The bedroom is standard fare. We took the big headboard off our bed so it would fit in the bed-nook, and I’m using the set-in dresser instead of my own dresser. Between these two big missing pieces of dark wood, our bedroom feels more minimalist than it ever has. There’s like, space in the middle of the room. I could really get used to this. I’m thinking rug thoughts.
And then, separated by a doorless doorway hung with a curtain, is my pride and joy. The spot I hope to get a little time in most days, if I can swing it, and that I have grandiose dreams of keeping clean enough to want to spend lots of time in there. (Like most of the house.) I will show you around in a little more detail.
The western window, which you see upon entering, is framed by a bookshelf on the left, the cedar chest underneath, and my clothes closet on the right, guarded by Doris. The bookshelf holds knitting and spinning magazines on the bottom; knitting, spinning, and dyeing books above that; and on the top are works in progress and things in the immediate queue. In the middle is all the probationary yarn, out to stare at me, demanding of me to decide whether I love it enough to use it. If you ask very nicely when you come to visit, I will most likely give you anything you want off these two shelves. The rest of the stash, fiber and yarn, fits into the cedar chest and the set-in drawers on the left. We won’t talk about the fleece closet down the hall.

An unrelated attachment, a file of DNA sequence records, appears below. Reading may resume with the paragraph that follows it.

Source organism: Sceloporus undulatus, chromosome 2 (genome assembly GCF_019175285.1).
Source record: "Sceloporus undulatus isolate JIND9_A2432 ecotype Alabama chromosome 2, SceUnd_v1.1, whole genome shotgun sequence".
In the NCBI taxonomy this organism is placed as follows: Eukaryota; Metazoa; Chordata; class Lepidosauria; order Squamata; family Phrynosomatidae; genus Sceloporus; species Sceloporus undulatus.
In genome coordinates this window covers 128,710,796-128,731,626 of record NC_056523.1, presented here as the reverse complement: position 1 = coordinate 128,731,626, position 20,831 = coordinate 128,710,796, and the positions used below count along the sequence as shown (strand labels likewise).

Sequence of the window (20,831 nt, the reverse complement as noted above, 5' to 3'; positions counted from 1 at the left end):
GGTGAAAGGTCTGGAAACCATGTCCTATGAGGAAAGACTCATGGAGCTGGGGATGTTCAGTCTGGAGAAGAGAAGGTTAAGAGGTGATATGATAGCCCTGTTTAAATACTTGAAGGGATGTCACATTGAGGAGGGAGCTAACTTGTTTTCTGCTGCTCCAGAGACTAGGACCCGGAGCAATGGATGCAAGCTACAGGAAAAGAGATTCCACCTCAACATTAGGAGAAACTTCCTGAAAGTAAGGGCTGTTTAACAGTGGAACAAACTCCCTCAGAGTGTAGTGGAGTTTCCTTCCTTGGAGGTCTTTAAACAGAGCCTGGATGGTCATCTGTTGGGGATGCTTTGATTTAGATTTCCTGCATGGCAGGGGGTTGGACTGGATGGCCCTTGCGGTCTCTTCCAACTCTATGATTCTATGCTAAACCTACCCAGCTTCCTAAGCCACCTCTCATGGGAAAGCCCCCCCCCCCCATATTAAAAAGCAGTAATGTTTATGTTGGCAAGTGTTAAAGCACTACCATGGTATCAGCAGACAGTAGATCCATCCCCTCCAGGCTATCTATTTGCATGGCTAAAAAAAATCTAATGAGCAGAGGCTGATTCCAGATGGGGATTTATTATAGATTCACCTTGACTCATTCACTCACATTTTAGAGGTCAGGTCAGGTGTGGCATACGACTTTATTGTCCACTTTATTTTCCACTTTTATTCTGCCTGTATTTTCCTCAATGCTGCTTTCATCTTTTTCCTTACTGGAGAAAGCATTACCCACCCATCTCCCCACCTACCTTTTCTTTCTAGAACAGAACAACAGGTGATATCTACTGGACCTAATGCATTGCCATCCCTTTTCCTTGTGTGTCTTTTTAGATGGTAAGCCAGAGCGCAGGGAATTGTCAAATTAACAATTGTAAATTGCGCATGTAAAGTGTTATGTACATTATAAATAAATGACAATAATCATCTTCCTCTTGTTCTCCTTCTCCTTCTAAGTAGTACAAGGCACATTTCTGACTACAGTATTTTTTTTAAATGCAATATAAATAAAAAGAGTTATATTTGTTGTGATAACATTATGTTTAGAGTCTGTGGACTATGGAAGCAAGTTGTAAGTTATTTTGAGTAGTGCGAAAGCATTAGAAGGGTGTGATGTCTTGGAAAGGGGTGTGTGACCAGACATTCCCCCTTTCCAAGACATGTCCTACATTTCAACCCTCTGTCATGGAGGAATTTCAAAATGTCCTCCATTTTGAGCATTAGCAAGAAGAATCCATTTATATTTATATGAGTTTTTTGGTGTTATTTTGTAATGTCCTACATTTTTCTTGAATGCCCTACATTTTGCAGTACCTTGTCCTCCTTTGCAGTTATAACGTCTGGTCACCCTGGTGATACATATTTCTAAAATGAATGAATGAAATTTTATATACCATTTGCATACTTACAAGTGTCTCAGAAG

Facing the window is the futon, also known as my blocking board. The coffee table is the closest thing I could ever want for a desk, and the challenge for me and coffee tables is always keeping them from becoming nests of crud. The conveniently placed trash can should help. I’m hoping to trade in this coffee table for one with a more usable lip, so I can leave my swift and ball winder set up on it, and possibly even use it to hold the knitting machine when I use that this summer.